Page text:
California medtech company Direct Flow Medical notched some major milestones today, announcing a European regulatory win and completed enrollment in a U.S. feasibility trial for its transcatheter aortic valve implantation systems.
Direct Flow Medical Inc.
Direct Flow enrolled its 1st patient in a new U.S. clinical trial for the company’s transcatheter aortic valve implantation system, having earlier this year won FDA approval to launch the study. The study will treat a total of 30 patients from 6 clinical sites in the U.S., the 1st of which was enrolled at the Henry Ford Hospital in Detroit, Mich.
Corrected September 11, 2013, at 3:30 p.m.*
The FDA granted Direct Flow Medical an investigational device exemption for its transcatheter aortic valve implant, with the medical device company announcing enrollment in its Salus feasibility trial.
Being one of the smallest players on the field means you’ve got to differentiate yourself to stand out against the titans of the game, and that’s what Direct Flow Medical CEO Bernie Lyons aims to do.
California-based medical device maker Direct Flow Medical touted European regulatory approval for its transcatheter aortic valve implantation system, which the company says "virtually eliminates aortic regurgitation."
The device touts a metal-free frame and a low-profile delivery system, as well as a double-ring design that is both repositionable and retrievable after full deployment.
Medical device maker Direct Flow Medical unveiled 30-day results for its namesake transcatheter aortic valve implantation system, touting reduced valve leakage and procedure-related complications for the inflatable device.
In the study, which will enroll up to 100 patients, Direct Flow’s TAVI met primary mortality endpoints with zero incidents of major vascular complications and with 95% of patients experiencing mild or less paravalvular regurgitation.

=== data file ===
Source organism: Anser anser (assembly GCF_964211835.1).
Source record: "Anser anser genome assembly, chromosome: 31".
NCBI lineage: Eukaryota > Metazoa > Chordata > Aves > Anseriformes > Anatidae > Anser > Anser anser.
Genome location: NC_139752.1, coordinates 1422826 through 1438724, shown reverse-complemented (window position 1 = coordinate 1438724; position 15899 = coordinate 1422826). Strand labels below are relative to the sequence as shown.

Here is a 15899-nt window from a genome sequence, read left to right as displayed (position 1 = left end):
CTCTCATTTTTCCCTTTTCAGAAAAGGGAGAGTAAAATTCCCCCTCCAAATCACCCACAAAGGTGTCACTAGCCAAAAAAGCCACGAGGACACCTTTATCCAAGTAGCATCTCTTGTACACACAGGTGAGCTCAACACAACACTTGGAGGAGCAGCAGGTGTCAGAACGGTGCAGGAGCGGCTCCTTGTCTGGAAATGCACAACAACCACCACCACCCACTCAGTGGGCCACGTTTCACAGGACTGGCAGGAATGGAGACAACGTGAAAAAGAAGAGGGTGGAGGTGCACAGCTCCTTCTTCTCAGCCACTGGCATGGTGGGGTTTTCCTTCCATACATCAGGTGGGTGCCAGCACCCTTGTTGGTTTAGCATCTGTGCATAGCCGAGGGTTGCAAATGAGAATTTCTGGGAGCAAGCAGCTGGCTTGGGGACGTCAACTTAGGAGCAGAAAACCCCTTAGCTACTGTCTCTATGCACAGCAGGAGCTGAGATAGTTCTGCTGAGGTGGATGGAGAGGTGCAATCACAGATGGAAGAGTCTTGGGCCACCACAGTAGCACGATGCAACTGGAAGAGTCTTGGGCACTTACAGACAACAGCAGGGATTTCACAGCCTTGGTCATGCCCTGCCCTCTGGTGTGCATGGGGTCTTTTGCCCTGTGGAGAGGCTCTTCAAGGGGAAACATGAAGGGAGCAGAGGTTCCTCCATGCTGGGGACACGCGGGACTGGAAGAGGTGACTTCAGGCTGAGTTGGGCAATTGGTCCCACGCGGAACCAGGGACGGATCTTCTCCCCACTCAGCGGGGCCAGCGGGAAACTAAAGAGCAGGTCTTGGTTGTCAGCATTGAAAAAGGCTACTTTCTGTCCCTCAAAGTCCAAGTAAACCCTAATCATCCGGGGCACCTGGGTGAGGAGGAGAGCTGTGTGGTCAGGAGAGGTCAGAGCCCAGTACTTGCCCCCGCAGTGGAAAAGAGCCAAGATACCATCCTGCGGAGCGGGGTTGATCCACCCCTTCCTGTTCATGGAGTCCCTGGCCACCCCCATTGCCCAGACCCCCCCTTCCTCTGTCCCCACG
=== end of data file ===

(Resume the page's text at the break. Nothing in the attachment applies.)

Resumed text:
It’s not your father’s transcatheter aortic valve implant anymore.
Next year and the year after, the competitive landscape for TAVI will explode, with as many as 12 competing devices on the market here and across the pond.
And that competition will be fierce. As TAVI celebrates its 10th birthday,at least 1 analyst is predicting a 20%+ compound annual growth rate for the market, which she says could potentially double by 2015.
Orthopedic technology company Small Bone Innovations Inc. landed a $43 million loan to further sales of its flagship ankle replacement device.
The New York-based company plans to use the credit facility as working capital to drive U.S. growth of its Star total ankle replacement, a non-cemented implant designed to replace arthritic ankle joints in patients with osteoarthritis, post-traumatic arthritis or rheumatoid arthritis.
The system is currently the only mobile-bearing total ankle replacement approved for the U.S. market.
Medtronic Inc. (NYSE:MDT) named GE Healthcare’s former chief, Omar Ishrak, to take over from chairman and CEO William Hawkins, effective June 13.
The news from the Fridley, Minn.-based medical device behemoth came just one day after rival Boston Scientific Corp. (NYSE:BSX) announced that CEO J. Raymond Elliott will be retiring at the end of the year.